Family Enterprises: Supporting Main Street U.S.A.
DELAND, Fla., Jan. 13, 2011 /PRNewswire-USNewswire/ — Not long ago, Americans spent almost $1 trillion to bail out Wall Street, and almost everyone agreed it was necessary. However, says author and consultant Greg McCann, everyone from pundits and politicians to academics overlook a critical issue–the importance of family business to the American economy.
Bailouts and deregulation aim to help bolster Wall Street, says McCann, who specializes in working with family enterprises. Meanwhile, little attention and few resources go toward the likeliest solution to the country’s economic woes, the family firms that are ubiquitous.
“About 90% of all businesses in our country can be classified as family businesses –and those businesses will create almost 80 percent of the new jobs that will lead us out of the recession,” McCann says. “So aren’t we missing the boat?”
Family enterprises produce over half the U.S. gross domestic product (GDP) and employ more than half the country’s workforce. “And a growing body of research validates what solidly-performing family businesses, and their advisors have always known,” he adds. “When properly managed, family involvement in a business is a strategic advantage.”
A typical family business engages in longer-term thinking and uses capital more patiently than other businesses, he explains. A family firm is also likely to invest more in leader development, have much stronger ties to its community and be governed by people who are truly invested in the firm.
“This is the exact opposite of short-term-thinking debacles like the ‘credit default swaps’ that sucked up an unbelievable multiple of our nation’s GDP!” he says. “Isn’t a longer-term perspective what everyone–media pundits, educators and politicians say American business needs?”
Yet while the government spends big bucks on bailouts, family enterprises continue to work through the hurdles placed by government and struggle to be accurately portrayed by the media, McCann says.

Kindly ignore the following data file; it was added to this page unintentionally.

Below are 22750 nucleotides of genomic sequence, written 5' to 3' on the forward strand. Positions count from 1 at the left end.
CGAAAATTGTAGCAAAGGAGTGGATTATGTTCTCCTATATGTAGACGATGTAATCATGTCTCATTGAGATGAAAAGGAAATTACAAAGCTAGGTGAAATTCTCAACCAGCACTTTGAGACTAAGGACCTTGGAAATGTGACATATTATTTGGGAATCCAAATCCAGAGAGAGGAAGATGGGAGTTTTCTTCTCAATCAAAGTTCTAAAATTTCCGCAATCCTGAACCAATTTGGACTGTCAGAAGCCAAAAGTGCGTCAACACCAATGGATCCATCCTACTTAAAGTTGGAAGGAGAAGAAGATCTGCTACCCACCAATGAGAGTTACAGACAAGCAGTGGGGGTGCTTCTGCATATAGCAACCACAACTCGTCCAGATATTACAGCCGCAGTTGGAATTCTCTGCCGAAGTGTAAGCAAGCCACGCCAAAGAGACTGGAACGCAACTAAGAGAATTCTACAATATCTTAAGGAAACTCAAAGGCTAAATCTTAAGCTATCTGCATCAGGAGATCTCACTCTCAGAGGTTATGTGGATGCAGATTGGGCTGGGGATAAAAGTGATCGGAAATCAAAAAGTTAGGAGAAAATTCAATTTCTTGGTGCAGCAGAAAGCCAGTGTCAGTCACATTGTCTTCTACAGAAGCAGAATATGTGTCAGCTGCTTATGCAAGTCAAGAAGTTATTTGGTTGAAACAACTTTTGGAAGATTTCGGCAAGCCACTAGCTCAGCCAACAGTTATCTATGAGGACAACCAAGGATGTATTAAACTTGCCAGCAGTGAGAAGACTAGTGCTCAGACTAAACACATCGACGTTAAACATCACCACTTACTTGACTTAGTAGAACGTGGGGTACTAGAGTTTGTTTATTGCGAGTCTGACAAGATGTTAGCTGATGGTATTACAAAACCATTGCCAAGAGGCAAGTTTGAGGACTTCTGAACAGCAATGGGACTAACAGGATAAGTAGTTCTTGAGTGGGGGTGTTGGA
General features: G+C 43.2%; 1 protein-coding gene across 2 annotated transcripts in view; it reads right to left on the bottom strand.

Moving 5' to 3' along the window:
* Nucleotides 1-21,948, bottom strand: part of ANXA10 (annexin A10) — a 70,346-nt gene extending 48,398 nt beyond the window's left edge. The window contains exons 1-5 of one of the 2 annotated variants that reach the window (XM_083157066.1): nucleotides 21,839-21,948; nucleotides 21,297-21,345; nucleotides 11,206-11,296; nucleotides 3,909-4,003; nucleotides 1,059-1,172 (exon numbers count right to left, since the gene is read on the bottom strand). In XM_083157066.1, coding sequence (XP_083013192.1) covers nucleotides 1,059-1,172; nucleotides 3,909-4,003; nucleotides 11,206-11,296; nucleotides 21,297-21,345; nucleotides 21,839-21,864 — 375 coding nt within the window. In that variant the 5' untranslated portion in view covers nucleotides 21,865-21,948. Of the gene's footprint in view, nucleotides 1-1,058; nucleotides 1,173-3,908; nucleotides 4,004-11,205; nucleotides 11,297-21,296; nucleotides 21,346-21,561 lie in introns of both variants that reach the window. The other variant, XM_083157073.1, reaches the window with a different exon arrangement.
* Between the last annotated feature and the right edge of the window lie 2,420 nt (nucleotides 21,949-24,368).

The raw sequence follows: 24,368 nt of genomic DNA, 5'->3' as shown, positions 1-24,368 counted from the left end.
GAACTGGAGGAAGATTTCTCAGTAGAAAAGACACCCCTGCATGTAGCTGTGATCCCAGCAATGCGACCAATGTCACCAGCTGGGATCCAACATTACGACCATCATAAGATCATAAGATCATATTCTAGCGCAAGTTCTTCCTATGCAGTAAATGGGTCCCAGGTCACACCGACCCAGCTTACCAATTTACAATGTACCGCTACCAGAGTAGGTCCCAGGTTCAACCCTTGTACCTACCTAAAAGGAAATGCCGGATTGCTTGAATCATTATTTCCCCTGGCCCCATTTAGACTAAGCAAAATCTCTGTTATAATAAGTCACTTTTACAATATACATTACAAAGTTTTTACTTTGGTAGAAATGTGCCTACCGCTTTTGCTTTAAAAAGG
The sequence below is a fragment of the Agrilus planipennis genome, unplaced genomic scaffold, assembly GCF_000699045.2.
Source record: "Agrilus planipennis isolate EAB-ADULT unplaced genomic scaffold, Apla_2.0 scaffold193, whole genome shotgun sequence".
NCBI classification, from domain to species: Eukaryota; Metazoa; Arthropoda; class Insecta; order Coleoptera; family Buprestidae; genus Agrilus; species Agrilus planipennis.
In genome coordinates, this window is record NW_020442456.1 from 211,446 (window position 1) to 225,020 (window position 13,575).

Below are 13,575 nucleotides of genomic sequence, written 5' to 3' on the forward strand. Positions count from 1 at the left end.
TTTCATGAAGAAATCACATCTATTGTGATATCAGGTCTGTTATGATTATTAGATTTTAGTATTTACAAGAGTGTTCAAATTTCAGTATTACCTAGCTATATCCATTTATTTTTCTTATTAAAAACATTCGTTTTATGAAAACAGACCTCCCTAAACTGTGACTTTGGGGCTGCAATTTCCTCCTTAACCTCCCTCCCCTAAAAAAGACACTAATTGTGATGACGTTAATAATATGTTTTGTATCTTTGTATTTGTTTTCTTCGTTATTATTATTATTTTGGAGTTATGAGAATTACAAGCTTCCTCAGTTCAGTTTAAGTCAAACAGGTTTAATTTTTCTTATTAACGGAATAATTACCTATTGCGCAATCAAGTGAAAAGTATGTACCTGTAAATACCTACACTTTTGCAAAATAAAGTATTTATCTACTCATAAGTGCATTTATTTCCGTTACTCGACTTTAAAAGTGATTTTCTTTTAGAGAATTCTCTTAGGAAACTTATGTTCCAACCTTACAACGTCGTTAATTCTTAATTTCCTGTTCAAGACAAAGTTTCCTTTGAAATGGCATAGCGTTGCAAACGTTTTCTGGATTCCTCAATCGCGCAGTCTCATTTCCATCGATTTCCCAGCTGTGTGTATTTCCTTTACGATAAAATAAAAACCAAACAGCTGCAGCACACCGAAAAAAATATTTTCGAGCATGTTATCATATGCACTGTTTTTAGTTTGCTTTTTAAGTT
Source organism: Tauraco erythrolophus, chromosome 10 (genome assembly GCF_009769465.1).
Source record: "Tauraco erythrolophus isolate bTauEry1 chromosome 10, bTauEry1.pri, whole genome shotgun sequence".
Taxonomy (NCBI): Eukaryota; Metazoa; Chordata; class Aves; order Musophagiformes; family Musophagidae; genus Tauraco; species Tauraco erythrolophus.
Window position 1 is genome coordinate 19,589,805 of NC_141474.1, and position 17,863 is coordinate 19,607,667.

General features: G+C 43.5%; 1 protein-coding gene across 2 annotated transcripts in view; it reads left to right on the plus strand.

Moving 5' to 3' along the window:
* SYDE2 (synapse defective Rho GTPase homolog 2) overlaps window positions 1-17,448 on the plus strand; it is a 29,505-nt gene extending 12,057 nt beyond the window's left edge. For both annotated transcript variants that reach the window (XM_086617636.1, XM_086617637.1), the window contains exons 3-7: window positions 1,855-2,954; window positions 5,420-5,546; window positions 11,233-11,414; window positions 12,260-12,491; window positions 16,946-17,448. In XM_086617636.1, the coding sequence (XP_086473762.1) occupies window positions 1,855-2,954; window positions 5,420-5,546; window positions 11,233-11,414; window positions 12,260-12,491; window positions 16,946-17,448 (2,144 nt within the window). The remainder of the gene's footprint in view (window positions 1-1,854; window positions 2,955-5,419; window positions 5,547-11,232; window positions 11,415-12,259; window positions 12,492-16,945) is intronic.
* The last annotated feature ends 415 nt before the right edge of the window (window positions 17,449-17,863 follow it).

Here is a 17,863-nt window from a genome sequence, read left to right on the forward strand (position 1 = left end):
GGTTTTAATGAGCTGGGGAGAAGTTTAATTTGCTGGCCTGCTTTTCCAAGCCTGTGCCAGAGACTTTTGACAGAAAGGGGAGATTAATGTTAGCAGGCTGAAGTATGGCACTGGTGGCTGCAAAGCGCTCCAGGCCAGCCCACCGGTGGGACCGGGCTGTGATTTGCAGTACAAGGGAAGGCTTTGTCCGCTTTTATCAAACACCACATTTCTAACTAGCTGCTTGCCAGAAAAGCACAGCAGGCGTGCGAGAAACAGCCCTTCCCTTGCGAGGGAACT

“You have to wonder why the corporate and tax laws discredit a sector that’s not trying to maximize short-run profits at huge long-run risk,” he says. “Why aren’t we supporting these people who aspire to operate businesses where solid, prudent family business values drive the numbers?”
While the family’s involvement can be a firm’s greatest strategic advantage, he warns, it can also be its biggest risk factor. We need more family business owners to understand how to better manage the family’s involvement in the business yet there are relatively few sources of meaningful advice. Only a tiny fraction of business schools offer courses in family business, McCann says, and a relatively small percentage of business advisors knowledgeably incorporate the family factor into their advice.
“Other areas of the globe have advocacy groups for family enterprise,” he says. “Europe has had such an organization for a decade or more–Australia too.”
McCann applauds the recent founding of Family Enterprise USA, a non-profit membership organization formed to provide a collective voice for the roughly 5.5 million family enterprises in this country. Currently, they are recruiting committed family business owners to join the organization and assist in educating external audiences about the unique aspects of family businesses. “While it’s a tall task to get a group of this size to come together and speak from one voice, it’s definitely a step in the right direction,” he says.
“Once you understand how important and unique family enterprises are to our economy and our society and understand their potential, your priorities shift,” McCann says. “Imagine what could happen if everyone ‘got it!’”
Greg McCann, professor, consultant, family business owner, and author will be presenting concepts related to the above article at the Family Enterprise USA First Annual Member Meeting on Monday, February 28, 2011 in Naples, Florida on this topic. For more information on this event, visit www.familyenterpriseusa.org.
Media Contact: Greg McCann Phone: (386) 943-9235 Email: firstname.lastname@example.org
SOURCE Greg McCann, Family Enterprise Center at Stetson University